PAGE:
Wednesday, July 6, 2011

Students Blog in 8th Grade Math

I recently watched a video (2010)  in my graduate class about a 6th grade teacher, Kathy Martin, who integrated blogging into her classroom and how effective blogging can be.  This also got me to thinking about how we as educators do things differently versus doing different things in our classrooms.

I am an advocate for writing across the curriculum - yes - even in math.  As an 8th grade teacher in the state of Georgia, I am aware and understand the importance of writing in every subject.  Our 8th grade students must pass the Middle Grades Writing Assessment (MGWA) in January in order to promote to high school.  It is expected that students are exposed to writing in each class,  not just in Language Arts.  

I have my 8th grade math students keep a Math Journal.  Students respond to questions that often lead to class discussions.  Questions could be about how students feel toward the subject, a concept, a project, or even homework.  Questions can also be about real-world relations to mathematical applications.  Students may also respond to lesson or unit Essential Questions (E.Q.'s) in their journal.  Rather than having my students do this in a composition notebook, they can post their responses to a blog.  In addition, students can read their classmates responses to the journal questions, and respond to one another, thereby generating a discussion between students.  

The math journal blog would promote appropriate writing practice for 8th grade students, as well as encourage participation from all students.  Sometimes when we hold class discussions, not every student has the opportunity to share, ask questions, or comment - mainly due to time constraints.  Blogging is a fair way for students to do those things "in front of the class" as well as to interact with each other and even communicate with students that are in different class periods.  

The use of an online math journal in the form of a blog, could eventually lead students to a place where they can publish their technical writing pieces for all to see.  Students could be given a rubric to review their peers' written works.  In this case, students could "Comment" to each other with editing remarks based on the rubric.

I foresee ultimate engagement, enthusiasm for writing, participation without ridicule, and enjoyment in 8th grade math.

~ Malissa Sauciunas

Laureate Education, Inc. (Executive Producer). (2010). Spotlight on technology: blogging in the classroom. Baltimore, MD: Author.


  1. I love your idea about utilizing the blog to incorporate math journals. We also use a lot of writing cross-curriculum and focus on excellent writing skills and developing ideas in mathematics. I also have my students complete journals at the beginning of every class and this is an excellent way to allow them to share their ideas with their entire class or grade. I agree that it provides every student the forum to communicate their thoughts.

    In regards to problems you may face there is always the proverbial question of what to do with students who have poor typing skills or physical disabilities and cannot type. As these students are mainstreamed, it could take an entire class period for them to post their work. In addition, students with a writing disability may require planning through graphic organizers or webs before posting their thoughts. This could become time consuming and potential take valuable class time away from instruction. How would you accommodate students with specific disabilities or needs?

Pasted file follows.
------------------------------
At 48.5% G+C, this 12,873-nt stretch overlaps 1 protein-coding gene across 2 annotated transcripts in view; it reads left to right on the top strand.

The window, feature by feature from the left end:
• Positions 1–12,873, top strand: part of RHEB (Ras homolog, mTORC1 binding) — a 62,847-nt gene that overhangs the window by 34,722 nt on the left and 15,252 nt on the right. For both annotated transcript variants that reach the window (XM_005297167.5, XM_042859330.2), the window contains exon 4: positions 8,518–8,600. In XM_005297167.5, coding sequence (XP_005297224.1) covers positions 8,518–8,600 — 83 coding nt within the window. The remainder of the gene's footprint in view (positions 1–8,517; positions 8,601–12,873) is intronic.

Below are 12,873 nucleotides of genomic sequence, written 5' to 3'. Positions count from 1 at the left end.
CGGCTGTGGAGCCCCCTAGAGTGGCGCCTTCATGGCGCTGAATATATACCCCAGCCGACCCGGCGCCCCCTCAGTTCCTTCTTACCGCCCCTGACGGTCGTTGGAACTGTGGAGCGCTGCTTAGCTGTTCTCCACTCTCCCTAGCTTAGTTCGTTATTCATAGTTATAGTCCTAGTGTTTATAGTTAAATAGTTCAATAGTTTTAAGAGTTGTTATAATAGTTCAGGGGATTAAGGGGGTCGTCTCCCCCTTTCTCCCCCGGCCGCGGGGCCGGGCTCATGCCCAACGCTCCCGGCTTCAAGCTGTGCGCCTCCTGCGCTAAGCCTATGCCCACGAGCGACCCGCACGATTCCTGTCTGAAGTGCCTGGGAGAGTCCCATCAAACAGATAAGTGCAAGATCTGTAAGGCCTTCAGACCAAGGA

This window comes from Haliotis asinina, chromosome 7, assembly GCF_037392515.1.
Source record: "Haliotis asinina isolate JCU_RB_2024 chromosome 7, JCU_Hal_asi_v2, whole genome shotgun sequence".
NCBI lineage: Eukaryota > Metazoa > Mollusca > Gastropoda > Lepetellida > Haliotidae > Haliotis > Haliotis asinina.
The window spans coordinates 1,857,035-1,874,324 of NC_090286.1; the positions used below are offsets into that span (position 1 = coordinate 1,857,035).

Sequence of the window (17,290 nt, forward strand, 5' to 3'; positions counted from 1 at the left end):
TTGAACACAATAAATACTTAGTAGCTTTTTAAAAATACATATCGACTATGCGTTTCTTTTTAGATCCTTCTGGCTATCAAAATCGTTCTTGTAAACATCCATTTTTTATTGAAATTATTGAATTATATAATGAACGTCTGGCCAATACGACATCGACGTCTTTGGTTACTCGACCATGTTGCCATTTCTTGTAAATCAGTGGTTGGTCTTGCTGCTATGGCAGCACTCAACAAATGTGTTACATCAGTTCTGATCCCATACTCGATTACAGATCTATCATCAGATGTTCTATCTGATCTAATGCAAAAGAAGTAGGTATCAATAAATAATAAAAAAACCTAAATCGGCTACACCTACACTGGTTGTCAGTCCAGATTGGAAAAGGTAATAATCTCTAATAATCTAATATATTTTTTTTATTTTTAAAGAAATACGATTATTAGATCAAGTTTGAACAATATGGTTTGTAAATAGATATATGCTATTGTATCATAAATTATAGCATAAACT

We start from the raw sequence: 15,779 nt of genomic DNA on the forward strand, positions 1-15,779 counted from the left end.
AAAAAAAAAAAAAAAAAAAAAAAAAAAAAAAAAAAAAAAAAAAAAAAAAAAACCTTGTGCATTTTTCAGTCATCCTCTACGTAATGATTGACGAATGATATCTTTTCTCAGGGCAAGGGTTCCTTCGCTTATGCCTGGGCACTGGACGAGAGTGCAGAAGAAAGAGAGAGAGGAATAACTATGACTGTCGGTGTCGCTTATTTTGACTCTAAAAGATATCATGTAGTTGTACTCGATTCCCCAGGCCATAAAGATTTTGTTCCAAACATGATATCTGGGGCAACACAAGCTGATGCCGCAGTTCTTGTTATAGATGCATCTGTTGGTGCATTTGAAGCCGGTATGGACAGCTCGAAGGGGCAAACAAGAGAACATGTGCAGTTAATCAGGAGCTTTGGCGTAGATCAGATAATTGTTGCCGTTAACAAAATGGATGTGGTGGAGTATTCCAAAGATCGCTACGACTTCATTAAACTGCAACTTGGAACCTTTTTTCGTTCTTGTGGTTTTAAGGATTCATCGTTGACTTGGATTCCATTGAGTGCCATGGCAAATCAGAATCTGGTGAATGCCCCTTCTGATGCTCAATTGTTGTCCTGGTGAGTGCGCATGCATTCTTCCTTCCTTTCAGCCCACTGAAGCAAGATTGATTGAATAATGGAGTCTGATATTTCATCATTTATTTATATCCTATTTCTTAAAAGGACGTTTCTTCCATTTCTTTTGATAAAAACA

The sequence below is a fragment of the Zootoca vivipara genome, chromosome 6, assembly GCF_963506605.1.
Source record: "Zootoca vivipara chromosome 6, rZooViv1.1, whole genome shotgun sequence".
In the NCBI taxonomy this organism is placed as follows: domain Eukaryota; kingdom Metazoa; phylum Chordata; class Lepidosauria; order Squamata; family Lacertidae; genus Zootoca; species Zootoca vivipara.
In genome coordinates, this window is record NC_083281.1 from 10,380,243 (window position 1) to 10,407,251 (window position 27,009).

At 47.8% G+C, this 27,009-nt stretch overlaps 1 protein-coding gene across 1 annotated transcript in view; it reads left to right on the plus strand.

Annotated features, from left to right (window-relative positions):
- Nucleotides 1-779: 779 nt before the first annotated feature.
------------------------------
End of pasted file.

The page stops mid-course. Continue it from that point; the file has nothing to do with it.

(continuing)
Another problem that you may face are students not understanding how to set up a blog and comment on their peers' walls. While this may be an easy remedy, you will have to continually address students understanding of this new concept. This could also be very time consuming in the beginning of introducing this new method.

    How will you utilize this concept outside of the classroom? Will you use responses as homework? Will you incorporate video feeds that may address certain blog posts? How are you involved in this blog as well? How will you make your presence known and support the students' ideas?

    While these are all problems that have a solution, they are elements to think about when planning and beginning to incorporate this into your lessons.

  2. Hi Jennifer!

    While I may not have THE one and only answer to your question(s), I will share my ideas with you. I will also answer your question(s) with regards to my own personal school/teaching situation.

    In response to your question regarding students with poor typing skills or disabilities which must be accommodated, I may consider the following when planning for my math journal blogging lesson(s):
    1. Allowing extra time opportunities for these students either (a) before school in the open computer lab, (b) during Extended Learning Time (E.L.T.), which is like a study hall built into our school day, or (c) during appropriate times during the class period at the student computers in my classroom.
    2. Having a Peer Leader assist with those students.